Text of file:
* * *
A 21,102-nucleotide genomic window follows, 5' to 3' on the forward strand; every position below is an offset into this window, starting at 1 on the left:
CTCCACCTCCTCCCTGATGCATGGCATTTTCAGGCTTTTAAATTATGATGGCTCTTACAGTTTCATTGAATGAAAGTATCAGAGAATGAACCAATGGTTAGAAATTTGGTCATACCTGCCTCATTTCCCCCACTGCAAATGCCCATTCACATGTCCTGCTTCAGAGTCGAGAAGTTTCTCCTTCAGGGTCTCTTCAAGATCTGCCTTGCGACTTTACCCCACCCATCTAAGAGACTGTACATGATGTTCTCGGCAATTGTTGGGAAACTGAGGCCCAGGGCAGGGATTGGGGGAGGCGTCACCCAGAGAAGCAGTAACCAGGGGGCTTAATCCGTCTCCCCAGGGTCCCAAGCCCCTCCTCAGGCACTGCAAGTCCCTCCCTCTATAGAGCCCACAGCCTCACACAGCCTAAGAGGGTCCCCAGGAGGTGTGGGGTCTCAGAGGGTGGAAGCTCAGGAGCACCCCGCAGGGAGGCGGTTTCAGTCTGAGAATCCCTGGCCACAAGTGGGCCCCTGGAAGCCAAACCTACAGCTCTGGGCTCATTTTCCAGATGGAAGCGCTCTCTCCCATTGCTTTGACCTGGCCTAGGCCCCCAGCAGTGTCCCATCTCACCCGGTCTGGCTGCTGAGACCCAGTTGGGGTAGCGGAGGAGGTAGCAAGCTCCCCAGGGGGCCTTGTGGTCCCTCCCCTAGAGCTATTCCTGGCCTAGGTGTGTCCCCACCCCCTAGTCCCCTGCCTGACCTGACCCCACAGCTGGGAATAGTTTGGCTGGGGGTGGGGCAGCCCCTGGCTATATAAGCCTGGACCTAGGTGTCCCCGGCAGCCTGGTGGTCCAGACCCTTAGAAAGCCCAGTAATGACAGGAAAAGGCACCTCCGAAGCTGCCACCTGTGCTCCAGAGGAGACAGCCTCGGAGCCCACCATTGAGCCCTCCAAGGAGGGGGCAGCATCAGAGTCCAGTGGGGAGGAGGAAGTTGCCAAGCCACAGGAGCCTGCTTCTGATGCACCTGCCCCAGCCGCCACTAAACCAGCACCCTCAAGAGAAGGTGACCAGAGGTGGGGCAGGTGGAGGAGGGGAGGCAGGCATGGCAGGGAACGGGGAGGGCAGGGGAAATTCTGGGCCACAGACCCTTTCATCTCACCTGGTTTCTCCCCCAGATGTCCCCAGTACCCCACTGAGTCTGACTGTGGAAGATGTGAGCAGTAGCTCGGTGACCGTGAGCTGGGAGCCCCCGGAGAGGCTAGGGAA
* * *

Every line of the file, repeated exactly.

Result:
A 21,102-nucleotide genomic window follows, 5' to 3' on the forward strand; every position below is an offset into this window, starting at 1 on the left:
CTCCACCTCCTCCCTGATGCATGGCATTTTCAGGCTTTTAAATTATGATGGCTCTTACAGTTTCATTGAATGAAAGTATCAGAGAATGAACCAATGGTTAGAAATTTGGTCATACCTGCCTCATTTCCCCCACTGCAAATGCCCATTCACATGTCCTGCTTCAGAGTCGAGAAGTTTCTCCTTCAGGGTCTCTTCAAGATCTGCCTTGCGACTTTACCCCACCCATCTAAGAGACTGTACATGATGTTCTCGGCAATTGTTGGGAAACTGAGGCCCAGGGCAGGGATTGGGGGAGGCGTCACCCAGAGAAGCAGTAACCAGGGGGCTTAATCCGTCTCCCCAGGGTCCCAAGCCCCTCCTCAGGCACTGCAAGTCCCTCCCTCTATAGAGCCCACAGCCTCACACAGCCTAAGAGGGTCCCCAGGAGGTGTGGGGTCTCAGAGGGTGGAAGCTCAGGAGCACCCCGCAGGGAGGCGGTTTCAGTCTGAGAATCCCTGGCCACAAGTGGGCCCCTGGAAGCCAAACCTACAGCTCTGGGCTCATTTTCCAGATGGAAGCGCTCTCTCCCATTGCTTTGACCTGGCCTAGGCCCCCAGCAGTGTCCCATCTCACCCGGTCTGGCTGCTGAGACCCAGTTGGGGTAGCGGAGGAGGTAGCAAGCTCCCCAGGGGGCCTTGTGGTCCCTCCCCTAGAGCTATTCCTGGCCTAGGTGTGTCCCCACCCCCTAGTCCCCTGCCTGACCTGACCCCACAGCTGGGAATAGTTTGGCTGGGGGTGGGGCAGCCCCTGGCTATATAAGCCTGGACCTAGGTGTCCCCGGCAGCCTGGTGGTCCAGACCCTTAGAAAGCCCAGTAATGACAGGAAAAGGCACCTCCGAAGCTGCCACCTGTGCTCCAGAGGAGACAGCCTCGGAGCCCACCATTGAGCCCTCCAAGGAGGGGGCAGCATCAGAGTCCAGTGGGGAGGAGGAAGTTGCCAAGCCACAGGAGCCTGCTTCTGATGCACCTGCCCCAGCCGCCACTAAACCAGCACCCTCAAGAGAAGGTGACCAGAGGTGGGGCAGGTGGAGGAGGGGAGGCAGGCATGGCAGGGAACGGGGAGGGCAGGGGAAATTCTGGGCCACAGACCCTTTCATCTCACCTGGTTTCTCCCCCAGATGTCCCCAGTACCCCACTGAGTCTGACTGTGGAAGATGTGAGCAGTAGCTCGGTGACCGTGAGCTGGGAGCCCCCGGAGAGGCTAGGGAA